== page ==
Bettis: “It’s the ownership’s pilosophy of how this team is going to play football. The way they designed this team is with great defense, a great running game and and timely play from the quarterback position.
“That’s the recipe. It doesn’t change from coach to coach. It’s the coach that has to blend his ideas into the system. Because of that, they are able to draft the same type of players and insert them without having to start over because the coach wants a whole different system. The system is in place from ownership. The coach’s job is to mandate that system and make it work.”
There can be little doubt that the Rooney family is the driving force behind the longterm success of their team. They have committed themselves to a program that works and do not deviate from it.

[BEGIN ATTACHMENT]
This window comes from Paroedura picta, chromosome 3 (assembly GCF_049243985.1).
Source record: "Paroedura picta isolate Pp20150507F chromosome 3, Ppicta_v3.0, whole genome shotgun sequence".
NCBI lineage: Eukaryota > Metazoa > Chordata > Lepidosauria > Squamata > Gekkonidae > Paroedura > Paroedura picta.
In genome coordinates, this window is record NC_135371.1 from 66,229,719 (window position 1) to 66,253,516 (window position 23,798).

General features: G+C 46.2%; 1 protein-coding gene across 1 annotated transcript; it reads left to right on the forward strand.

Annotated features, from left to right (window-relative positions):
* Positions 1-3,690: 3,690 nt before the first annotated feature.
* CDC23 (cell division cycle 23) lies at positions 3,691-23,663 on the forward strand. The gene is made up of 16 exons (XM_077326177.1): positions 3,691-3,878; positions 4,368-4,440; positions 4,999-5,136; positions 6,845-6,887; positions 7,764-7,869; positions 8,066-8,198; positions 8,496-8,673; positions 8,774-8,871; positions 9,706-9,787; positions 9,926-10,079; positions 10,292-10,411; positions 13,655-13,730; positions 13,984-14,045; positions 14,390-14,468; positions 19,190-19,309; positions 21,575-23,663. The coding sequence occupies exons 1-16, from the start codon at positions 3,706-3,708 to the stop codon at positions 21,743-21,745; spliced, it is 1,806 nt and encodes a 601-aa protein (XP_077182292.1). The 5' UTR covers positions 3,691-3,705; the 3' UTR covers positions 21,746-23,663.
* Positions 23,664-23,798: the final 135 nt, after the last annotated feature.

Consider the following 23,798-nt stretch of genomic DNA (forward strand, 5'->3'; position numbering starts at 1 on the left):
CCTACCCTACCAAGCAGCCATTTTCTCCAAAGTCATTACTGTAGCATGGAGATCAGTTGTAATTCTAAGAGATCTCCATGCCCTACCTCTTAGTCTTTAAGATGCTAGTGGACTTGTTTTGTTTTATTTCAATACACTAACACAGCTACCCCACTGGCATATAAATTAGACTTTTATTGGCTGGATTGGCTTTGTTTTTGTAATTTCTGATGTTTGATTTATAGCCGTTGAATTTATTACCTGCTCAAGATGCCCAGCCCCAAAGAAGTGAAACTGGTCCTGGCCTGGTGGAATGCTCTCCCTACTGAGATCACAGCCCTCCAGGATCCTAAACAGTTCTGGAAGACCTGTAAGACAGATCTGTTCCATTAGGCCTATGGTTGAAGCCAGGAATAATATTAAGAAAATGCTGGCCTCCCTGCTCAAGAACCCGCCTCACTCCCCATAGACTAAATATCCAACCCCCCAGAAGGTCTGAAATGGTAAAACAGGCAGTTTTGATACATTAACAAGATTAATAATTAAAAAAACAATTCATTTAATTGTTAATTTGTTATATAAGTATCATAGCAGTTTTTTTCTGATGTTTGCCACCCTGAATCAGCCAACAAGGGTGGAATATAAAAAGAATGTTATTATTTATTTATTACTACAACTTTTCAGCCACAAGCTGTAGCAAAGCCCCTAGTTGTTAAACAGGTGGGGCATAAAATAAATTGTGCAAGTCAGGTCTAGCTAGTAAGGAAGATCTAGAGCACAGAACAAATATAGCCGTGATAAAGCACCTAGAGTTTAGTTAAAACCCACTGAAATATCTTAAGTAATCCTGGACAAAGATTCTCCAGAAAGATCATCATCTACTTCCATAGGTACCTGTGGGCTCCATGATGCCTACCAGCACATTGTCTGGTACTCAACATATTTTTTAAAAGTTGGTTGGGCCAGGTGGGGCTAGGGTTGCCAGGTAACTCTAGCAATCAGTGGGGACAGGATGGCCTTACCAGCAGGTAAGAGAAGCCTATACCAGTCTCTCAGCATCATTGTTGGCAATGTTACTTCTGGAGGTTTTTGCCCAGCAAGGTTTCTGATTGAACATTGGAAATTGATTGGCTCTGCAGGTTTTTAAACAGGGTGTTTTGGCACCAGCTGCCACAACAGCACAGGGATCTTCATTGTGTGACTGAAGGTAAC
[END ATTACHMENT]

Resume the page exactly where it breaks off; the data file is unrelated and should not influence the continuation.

The Rooneys do their diligence when hiring a head coach. Consequently, the Steelers have had but three head coaches in 42 years. They are about to compete for their seventh Lombardi trophy.
Meanwhile, Jerry Jones has plowed through six head coaches in 22 years and is now on his seventh. Each coach has come with a different blueprint for success. Each one since the first one, Jimmy Johnson, has been, more often than not, unsuccessful.
It may be hard to accept that the Steelers are playing for another world championship in the home of the Dallas Cowboys. It may be hard to accept that the Cowboys’ old nemesis doesn’t even consider them a factor anymore. It may be hard to accept that the Cowboys are having to re-group and rebuild once again while the Steelers just reload.
It may be hard to accept. But it isn’t hard to understand.